In the most challenging economic climate in a generation, the influence of the media on the consumer’s attitude to spending has made the job of the auto dealer that much more difficult. The advent of social networking, such as Twitter and Facebook have not only empowered consumers with information but also provided a global outlet for feedback both positive and negative.
Whilst many of the principles of selling in the automotive sector remain valid, the industry has needed to adapt significantly in response to genuine slowdown in global consumer spending, as well as negative perceptions regarding vehicle quality and in some cases, safety. In short, the historically successful ‘tried and tested’ principles are not enough to sustain profitability.
In every environment, however, there are winners who not only survive but also thrive and prosper ahead of the competition. These businesses are those with a dynamic and flexible approach that employ innovative approaches and strategies.
They have taken a fresh look at the sales process, focusing on customer psychology. Specifically, their sales people are very adept at avoiding the “I’d like to go away and think about it” scenario and overcoming objections before they arise. The hardest objection to overcome is always the one you don't know about.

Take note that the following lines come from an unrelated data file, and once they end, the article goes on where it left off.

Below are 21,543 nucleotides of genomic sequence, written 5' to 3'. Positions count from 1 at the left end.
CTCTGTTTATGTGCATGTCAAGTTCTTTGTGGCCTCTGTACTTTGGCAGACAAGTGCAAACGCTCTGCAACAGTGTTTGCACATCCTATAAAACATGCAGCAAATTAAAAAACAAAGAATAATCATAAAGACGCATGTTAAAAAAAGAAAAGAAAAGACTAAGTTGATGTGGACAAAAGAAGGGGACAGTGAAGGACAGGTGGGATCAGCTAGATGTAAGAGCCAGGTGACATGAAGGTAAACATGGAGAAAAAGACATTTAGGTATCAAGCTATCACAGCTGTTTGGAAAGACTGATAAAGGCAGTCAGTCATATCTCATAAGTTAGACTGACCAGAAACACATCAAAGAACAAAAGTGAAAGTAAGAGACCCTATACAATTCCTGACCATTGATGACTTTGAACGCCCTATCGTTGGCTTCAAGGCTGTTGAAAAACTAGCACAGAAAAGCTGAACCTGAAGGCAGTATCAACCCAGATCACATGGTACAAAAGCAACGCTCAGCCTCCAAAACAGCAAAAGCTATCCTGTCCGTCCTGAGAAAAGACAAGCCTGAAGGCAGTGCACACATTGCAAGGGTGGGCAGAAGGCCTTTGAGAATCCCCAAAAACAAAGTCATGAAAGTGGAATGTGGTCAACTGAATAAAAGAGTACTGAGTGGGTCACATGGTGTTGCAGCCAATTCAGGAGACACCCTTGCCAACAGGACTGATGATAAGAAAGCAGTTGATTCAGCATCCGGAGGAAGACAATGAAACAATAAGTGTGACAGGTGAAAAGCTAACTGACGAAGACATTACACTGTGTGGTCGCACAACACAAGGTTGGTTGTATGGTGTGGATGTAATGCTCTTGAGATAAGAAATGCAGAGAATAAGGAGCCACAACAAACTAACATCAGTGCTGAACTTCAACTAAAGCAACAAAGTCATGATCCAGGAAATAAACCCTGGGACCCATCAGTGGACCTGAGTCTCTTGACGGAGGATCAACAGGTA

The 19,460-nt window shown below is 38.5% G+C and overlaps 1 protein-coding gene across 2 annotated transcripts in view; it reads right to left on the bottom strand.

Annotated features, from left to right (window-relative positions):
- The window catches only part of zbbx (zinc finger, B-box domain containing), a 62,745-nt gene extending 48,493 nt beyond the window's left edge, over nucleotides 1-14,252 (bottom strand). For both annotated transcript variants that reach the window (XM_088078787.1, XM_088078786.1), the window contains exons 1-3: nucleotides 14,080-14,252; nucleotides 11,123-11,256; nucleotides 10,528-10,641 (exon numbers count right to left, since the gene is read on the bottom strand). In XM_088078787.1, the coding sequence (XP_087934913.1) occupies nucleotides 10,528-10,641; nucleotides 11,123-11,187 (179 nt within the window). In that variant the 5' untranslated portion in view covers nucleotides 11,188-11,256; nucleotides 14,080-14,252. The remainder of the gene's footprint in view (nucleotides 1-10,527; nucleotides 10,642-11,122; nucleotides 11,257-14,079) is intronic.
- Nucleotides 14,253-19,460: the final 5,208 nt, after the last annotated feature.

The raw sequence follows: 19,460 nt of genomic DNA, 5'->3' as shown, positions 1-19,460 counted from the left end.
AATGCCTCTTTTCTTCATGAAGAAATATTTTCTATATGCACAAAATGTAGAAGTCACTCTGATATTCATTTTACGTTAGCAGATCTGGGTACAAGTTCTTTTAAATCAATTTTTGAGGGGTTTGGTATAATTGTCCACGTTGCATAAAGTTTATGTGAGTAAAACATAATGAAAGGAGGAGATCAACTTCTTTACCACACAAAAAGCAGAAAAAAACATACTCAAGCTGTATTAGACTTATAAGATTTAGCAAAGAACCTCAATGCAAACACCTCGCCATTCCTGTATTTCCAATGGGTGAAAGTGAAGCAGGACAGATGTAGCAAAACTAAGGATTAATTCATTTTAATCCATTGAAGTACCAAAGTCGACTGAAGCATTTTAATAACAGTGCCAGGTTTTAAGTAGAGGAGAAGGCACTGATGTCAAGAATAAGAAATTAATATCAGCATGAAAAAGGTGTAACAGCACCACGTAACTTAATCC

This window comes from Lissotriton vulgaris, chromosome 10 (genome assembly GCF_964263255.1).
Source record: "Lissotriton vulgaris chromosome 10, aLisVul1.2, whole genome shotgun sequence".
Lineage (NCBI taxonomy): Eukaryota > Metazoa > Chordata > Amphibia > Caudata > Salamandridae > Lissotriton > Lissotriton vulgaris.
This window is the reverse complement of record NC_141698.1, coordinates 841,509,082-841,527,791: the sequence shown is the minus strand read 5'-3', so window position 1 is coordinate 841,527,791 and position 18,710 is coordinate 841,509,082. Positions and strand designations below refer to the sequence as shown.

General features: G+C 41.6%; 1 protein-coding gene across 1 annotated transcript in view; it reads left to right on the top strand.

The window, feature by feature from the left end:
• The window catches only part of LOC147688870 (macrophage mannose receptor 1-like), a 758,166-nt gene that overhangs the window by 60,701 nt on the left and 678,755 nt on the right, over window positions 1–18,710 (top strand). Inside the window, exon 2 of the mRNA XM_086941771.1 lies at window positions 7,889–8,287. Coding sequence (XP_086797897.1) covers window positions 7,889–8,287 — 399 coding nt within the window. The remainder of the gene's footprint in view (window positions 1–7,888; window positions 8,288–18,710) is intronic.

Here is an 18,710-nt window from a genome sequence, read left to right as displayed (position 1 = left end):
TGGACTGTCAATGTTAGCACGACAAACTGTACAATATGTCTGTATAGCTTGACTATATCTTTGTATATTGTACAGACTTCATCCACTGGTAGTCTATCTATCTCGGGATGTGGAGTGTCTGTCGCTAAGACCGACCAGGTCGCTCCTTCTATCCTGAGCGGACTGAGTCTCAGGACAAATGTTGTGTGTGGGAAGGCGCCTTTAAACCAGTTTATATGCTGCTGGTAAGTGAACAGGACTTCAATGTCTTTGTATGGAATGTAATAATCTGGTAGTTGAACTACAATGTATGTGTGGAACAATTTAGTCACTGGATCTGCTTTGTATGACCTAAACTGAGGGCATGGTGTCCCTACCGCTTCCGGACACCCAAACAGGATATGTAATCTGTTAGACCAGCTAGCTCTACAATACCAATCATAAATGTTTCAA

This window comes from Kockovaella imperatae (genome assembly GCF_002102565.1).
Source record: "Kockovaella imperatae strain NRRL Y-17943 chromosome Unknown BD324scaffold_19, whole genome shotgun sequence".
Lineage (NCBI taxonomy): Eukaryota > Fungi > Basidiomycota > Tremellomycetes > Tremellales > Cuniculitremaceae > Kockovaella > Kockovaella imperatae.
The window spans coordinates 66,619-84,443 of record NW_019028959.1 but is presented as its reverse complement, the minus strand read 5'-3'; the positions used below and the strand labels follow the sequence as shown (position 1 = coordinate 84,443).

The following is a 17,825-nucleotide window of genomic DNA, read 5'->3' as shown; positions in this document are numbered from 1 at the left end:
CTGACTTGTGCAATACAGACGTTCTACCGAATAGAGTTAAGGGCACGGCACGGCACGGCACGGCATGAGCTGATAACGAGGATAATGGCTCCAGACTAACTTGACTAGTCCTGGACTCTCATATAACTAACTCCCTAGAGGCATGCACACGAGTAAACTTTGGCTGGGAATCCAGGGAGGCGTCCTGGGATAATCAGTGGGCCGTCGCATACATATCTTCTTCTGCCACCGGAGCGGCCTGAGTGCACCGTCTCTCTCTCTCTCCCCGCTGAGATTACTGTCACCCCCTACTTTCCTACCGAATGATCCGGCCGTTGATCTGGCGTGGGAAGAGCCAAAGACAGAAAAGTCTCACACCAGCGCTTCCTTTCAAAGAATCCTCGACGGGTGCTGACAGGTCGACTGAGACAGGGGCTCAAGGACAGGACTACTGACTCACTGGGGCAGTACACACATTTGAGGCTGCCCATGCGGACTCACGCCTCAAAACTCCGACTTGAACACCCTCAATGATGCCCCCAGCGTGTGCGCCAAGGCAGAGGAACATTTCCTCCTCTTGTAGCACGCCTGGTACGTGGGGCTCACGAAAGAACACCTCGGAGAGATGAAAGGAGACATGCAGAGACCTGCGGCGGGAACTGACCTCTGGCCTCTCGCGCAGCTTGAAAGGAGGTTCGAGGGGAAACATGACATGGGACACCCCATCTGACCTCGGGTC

Some areas to think about:
• Consider how your sales process could be adapted for differing sales situations and customer circumstances, including examples such as overcoming objections, conflict resolution and relationship building.
• Explore the customer qualification gap - Identify it, bridge it and turn it to your advantage.
• Explain a vehicle's benefits from a customer’s own perspective not a salesperson's perspective.
• Deal with issues relating to customer research on the web. Successful salespeople undertake their own research to help them sell in these situations.
• Define the right questions for a salesperson to ask in order to secure predictive responses and encourage the customer to buy.